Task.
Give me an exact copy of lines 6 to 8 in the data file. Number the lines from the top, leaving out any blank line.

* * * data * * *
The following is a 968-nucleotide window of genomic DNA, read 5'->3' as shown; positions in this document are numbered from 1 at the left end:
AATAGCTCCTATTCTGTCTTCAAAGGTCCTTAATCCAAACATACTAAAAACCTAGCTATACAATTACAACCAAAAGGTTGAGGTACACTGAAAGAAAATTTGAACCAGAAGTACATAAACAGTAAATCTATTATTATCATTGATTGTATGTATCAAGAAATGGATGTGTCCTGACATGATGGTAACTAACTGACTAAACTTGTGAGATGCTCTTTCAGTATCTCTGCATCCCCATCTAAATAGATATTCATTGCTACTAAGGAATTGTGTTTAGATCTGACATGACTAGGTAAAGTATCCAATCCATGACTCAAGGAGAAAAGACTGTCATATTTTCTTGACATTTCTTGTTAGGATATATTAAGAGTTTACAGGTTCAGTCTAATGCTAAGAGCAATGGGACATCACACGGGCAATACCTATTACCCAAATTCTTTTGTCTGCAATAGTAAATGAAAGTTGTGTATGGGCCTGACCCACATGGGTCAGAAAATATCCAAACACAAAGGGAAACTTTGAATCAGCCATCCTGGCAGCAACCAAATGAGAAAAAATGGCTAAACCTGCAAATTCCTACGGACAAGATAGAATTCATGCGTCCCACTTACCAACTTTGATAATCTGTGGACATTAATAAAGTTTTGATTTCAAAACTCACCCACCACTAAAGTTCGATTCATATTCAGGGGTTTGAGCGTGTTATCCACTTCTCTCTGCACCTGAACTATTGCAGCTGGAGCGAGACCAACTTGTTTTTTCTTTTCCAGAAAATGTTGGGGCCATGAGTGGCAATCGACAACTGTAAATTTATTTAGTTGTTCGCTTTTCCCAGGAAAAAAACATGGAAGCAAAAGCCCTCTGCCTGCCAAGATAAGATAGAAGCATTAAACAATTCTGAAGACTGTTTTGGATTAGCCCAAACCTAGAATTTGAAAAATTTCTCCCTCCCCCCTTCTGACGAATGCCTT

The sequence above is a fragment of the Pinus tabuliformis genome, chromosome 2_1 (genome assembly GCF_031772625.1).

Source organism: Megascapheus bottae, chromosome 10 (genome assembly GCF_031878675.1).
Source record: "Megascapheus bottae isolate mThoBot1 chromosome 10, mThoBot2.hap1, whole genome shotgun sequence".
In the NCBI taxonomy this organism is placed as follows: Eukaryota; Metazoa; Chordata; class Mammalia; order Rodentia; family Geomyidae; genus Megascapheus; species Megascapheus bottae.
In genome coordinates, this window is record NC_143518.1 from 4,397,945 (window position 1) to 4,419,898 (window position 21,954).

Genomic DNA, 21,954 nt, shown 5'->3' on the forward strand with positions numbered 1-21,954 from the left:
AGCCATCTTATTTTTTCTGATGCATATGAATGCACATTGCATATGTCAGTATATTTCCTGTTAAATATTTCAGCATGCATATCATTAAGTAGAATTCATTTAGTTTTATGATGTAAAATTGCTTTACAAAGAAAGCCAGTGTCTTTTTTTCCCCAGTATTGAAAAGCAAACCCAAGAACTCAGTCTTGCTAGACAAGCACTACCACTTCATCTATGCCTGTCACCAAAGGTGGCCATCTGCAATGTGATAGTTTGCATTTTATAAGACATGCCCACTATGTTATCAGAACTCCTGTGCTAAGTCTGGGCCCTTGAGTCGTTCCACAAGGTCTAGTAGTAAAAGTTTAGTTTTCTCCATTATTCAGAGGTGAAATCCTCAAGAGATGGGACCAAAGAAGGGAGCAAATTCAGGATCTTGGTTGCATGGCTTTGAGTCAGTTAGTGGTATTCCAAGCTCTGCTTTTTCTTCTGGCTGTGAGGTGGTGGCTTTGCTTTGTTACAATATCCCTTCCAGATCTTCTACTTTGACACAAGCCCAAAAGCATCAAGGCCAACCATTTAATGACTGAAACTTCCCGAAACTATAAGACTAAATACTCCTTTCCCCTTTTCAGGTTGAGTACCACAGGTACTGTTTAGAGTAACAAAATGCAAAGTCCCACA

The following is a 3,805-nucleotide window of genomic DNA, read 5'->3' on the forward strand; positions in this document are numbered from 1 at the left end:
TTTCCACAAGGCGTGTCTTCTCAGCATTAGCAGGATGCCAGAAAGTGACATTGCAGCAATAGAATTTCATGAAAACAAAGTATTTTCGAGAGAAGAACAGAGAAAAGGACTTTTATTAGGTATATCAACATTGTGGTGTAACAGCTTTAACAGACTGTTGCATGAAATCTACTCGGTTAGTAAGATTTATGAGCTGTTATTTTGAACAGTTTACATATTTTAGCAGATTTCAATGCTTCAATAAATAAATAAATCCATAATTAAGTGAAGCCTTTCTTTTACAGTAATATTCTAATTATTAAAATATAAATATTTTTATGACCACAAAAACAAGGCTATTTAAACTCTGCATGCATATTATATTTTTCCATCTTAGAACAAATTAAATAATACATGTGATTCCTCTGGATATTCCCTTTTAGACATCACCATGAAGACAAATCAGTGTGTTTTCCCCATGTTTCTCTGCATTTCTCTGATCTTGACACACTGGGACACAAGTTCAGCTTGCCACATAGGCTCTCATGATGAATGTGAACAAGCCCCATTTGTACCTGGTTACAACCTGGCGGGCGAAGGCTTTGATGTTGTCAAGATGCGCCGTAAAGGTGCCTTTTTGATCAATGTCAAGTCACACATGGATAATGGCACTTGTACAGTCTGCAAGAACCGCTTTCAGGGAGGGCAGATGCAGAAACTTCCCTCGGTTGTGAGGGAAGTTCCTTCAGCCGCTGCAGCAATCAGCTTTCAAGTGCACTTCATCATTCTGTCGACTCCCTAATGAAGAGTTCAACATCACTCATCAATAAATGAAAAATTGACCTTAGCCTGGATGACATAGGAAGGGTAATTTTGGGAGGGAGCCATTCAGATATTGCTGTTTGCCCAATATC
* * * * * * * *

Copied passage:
In the NCBI taxonomy this organism is placed as follows: Eukaryota; Metazoa; Chordata; class Mammalia; order Rodentia; family Geomyidae; genus Megascapheus; species Megascapheus bottae.
In genome coordinates, this window is record NC_143518.1 from 4,397,945 (window position 1) to 4,419,898 (window position 21,954).

Genomic DNA, 21,954 nt, shown 5'->3' on the forward strand with positions numbered 1-21,954 from the left: